# ORD(X) in Inform 7/6?

Updating my entry in ParserComp brought up an interesting coding question–well, for me, anyway. Save states were broken, but the thing is, you don’t really NEED save states. There are technically 24 or so switches you can flip to check progress.

So I thought it would be nice to give the player something to write down to try for later, in case the game was updated, if they try to quit or save or whatever. It seems like it might be useful for future comps where maybe I might send an update.

I came up with this code, which works, but it seems convoluted. It takes a number in text and converts it to a number variable, which I can then process with bits, etc. (Yes, I recognize z-machine has overflow over 32768. I’ll deal with that in my own private code. The basic idea is, the “number” has 4 digits for the 1st 12 flags and 4 for the next, making the maximum value 81918191.)

``````"Add 1 to a string-number" by Andrew

room 1 is a room.

table of ORD
numchar (indexed text)	num
"0"	0
"1"	1
"2"	2
"3"	3
"4"	4
"5"	5
"6"	6
"7"	7
"8"	8
"9"	9

if the player's command matches the regular expression "^<0-9>+\$":
say "[1 + num-val of word number 1 in the player's command].";
reject the player's command;

to decide which number is num-val of (x - indexed text):
let this-num be 0;
let char-index be 1;
let this-char be indexed text;
while char-index <= number of characters in x:
now this-char is character number char-index in x;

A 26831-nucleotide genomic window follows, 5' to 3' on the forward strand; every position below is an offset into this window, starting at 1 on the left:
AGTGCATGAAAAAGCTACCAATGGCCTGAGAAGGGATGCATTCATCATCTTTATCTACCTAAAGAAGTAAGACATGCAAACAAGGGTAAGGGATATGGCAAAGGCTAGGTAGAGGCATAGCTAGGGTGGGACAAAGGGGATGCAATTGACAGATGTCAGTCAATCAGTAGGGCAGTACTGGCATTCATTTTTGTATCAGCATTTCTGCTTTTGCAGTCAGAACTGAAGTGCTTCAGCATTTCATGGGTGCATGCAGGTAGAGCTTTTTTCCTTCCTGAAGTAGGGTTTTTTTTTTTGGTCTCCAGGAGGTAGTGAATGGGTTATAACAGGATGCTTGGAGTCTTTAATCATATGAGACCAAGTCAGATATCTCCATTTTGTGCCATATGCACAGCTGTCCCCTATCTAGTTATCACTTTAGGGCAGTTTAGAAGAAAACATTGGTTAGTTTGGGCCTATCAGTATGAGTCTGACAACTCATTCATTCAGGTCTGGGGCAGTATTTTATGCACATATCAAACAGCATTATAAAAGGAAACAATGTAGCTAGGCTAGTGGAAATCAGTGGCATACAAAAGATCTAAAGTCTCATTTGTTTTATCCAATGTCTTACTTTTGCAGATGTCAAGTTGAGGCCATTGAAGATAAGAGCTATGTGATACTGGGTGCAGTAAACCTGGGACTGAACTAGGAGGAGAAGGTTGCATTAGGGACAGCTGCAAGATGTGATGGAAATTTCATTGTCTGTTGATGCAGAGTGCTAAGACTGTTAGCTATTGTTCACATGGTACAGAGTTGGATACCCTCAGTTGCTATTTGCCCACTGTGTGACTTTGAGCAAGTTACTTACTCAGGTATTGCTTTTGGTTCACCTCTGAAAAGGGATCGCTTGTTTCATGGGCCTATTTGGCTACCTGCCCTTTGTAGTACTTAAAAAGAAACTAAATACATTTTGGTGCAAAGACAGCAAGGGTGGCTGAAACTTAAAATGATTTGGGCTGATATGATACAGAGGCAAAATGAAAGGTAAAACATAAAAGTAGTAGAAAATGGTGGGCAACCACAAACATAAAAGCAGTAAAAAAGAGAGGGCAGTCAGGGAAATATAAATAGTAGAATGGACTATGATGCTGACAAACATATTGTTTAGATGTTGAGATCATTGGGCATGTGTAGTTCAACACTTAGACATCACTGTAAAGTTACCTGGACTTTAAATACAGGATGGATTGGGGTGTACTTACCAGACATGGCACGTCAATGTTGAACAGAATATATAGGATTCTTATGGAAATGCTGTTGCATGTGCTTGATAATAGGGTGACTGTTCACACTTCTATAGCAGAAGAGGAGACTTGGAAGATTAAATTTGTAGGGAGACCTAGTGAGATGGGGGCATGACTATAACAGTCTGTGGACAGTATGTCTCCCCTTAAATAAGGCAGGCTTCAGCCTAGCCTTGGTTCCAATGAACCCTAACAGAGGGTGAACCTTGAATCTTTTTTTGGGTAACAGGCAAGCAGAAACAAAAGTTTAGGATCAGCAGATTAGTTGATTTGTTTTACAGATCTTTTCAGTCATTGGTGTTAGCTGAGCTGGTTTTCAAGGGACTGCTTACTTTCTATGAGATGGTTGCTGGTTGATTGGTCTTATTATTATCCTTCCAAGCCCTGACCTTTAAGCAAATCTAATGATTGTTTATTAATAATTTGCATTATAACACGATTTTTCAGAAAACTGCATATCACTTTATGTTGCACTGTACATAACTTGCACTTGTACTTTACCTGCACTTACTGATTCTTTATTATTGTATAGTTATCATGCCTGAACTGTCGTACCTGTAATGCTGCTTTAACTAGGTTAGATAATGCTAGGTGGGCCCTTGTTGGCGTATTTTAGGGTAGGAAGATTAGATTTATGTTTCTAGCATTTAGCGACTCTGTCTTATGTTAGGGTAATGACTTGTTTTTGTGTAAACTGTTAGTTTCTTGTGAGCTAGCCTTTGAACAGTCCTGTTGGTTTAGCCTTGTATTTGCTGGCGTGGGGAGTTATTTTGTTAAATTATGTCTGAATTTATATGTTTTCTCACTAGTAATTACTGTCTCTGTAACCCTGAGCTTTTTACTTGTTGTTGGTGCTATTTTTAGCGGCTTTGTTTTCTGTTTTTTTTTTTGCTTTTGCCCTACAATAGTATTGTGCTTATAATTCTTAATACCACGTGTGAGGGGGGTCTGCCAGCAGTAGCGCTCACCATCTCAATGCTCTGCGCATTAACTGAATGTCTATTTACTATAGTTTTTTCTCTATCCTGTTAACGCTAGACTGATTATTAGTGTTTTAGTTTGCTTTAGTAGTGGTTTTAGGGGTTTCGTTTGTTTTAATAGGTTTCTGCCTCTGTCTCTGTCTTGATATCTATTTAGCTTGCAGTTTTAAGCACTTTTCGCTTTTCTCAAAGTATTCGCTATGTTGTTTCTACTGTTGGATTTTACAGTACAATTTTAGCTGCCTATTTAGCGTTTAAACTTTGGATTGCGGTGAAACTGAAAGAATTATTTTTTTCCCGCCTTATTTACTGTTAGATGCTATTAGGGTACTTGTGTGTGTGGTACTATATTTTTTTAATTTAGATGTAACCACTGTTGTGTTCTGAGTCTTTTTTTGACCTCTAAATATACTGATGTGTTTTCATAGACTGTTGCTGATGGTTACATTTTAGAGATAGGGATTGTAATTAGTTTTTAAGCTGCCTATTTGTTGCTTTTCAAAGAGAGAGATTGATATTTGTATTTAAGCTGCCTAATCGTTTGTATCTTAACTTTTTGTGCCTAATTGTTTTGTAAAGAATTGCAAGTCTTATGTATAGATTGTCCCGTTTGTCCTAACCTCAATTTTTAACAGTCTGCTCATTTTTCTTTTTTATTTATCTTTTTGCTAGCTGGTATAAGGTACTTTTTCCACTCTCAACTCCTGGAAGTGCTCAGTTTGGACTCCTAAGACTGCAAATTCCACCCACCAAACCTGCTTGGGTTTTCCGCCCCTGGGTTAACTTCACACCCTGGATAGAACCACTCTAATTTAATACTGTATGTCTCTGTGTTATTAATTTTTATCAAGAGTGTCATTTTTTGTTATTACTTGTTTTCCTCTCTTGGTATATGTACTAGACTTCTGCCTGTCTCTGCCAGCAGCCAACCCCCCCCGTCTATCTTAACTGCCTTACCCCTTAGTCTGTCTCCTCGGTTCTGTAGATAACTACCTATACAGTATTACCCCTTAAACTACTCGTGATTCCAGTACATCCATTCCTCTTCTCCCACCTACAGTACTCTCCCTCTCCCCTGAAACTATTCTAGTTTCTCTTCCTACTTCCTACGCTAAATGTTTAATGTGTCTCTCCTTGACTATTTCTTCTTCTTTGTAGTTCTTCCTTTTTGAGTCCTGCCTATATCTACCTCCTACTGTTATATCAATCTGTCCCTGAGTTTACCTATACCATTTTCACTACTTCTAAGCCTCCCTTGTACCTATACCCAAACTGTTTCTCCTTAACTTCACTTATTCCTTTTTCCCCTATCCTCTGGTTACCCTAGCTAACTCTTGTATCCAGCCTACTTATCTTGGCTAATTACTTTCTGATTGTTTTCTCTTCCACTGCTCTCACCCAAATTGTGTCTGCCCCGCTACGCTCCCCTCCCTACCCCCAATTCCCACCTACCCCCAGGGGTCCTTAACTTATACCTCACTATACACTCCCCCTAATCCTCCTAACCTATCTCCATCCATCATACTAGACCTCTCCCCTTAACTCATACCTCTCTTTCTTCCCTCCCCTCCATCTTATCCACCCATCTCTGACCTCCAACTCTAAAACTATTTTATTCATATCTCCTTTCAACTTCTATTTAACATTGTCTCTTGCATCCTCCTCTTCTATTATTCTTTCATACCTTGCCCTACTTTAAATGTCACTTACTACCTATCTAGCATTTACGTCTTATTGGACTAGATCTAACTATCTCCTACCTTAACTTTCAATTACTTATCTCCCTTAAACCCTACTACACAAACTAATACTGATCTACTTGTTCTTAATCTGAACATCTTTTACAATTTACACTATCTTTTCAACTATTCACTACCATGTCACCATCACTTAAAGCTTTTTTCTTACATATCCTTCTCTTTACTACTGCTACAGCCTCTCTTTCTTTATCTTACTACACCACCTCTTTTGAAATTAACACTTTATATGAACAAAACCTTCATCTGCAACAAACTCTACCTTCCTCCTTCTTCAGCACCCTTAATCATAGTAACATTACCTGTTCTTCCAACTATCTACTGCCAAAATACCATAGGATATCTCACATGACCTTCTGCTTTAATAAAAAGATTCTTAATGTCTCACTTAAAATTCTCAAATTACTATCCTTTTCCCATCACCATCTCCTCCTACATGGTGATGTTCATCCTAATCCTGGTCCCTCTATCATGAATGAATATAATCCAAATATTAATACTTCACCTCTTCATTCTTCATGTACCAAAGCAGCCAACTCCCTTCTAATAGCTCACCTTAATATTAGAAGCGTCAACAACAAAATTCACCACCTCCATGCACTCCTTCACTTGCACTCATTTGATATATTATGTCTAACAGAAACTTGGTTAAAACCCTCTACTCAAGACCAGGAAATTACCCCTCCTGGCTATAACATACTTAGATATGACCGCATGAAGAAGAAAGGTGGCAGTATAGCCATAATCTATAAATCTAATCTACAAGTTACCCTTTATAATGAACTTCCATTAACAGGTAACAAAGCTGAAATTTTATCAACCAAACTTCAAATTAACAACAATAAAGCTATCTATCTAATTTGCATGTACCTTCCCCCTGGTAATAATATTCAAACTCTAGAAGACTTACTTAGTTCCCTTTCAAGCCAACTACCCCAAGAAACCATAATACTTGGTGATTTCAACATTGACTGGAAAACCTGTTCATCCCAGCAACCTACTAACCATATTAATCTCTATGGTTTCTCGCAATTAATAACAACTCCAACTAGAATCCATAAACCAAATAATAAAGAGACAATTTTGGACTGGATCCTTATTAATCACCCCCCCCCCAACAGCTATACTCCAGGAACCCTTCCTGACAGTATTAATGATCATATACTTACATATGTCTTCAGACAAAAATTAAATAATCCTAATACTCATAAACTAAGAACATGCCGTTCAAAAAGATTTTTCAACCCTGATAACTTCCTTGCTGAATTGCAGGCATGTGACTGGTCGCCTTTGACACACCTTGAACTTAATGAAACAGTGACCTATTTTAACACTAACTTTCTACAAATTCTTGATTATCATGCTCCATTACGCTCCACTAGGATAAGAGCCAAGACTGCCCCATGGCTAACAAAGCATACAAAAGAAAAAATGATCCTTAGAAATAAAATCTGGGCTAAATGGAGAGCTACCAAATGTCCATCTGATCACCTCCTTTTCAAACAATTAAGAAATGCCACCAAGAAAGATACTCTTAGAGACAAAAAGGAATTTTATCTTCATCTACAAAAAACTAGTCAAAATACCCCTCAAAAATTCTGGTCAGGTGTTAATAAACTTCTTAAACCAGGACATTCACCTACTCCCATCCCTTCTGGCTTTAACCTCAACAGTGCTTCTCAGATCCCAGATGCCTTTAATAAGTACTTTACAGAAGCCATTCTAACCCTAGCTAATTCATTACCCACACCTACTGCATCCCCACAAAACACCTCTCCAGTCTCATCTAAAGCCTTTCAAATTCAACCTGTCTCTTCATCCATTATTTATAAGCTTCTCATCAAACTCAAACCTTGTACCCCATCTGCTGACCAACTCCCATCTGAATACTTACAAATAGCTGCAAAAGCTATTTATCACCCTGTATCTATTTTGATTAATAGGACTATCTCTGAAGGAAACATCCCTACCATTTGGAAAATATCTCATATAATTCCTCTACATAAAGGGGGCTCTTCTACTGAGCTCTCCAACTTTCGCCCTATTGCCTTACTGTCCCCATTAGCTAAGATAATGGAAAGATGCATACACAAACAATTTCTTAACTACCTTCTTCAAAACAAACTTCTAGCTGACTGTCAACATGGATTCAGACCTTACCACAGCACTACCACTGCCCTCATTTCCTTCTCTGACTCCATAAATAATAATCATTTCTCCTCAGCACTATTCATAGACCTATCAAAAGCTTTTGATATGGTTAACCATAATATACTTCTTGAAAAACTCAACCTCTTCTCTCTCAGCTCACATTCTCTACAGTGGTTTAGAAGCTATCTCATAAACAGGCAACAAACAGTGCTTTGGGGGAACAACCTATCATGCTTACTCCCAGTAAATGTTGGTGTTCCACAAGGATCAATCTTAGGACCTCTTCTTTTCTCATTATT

let my-num be the num corresponding to a numchar of this-char in table of ORD;
now this-num is this-num * 10;
increase this-num by my-num;
increment char-index; [this-index gives abject failure]
decide on this-num;``````

Now this would be trivial with an ord(x) function from Python/C, etc. (or, more precisely, digit = ord(x) - 48.) But that’s probably too much too ask. Still, I’m wondering: is there a better “ord” function Inform can use? Can some Inform 6 be used? Or is what I have the best a programmer can do, practically speaking?

Note I’d also like to keep the game as Z-code and am willing to jump through some hoops to keep it that way. My holy grail is to be able to convert a string to a number without that table of ORD.

1 Like

``````To decide which number is digit-val of (x - text):

to decide which number is num-val of (x - text):
let this-num be 0;
let char-index be 1;
let this-char be text;
while char-index <= number of characters in x:
now this-char is character number char-index in x;
let my-num be the digit-val of this-char;
now this-num is this-num * 10;
increase this-num by my-num;
increment char-index; [this-index gives abject failure]
decide on this-num;
``````

EDIT: Removed some debugging output from the above that I forgot to take out before posting.

2 Likes

Thanks! This is really slick & what I’d hoped for. It also alerted me to Utilities.i6t when I did a grep for DigitToValue. That may very well pay off in the future.

(As for leaving code in, I left a comment to myself in too! And sometimes I can learn stuff from debug code others left in.)

(Also, note this works great in 6L+, but for the ancient 6G, you need x - indexed text.)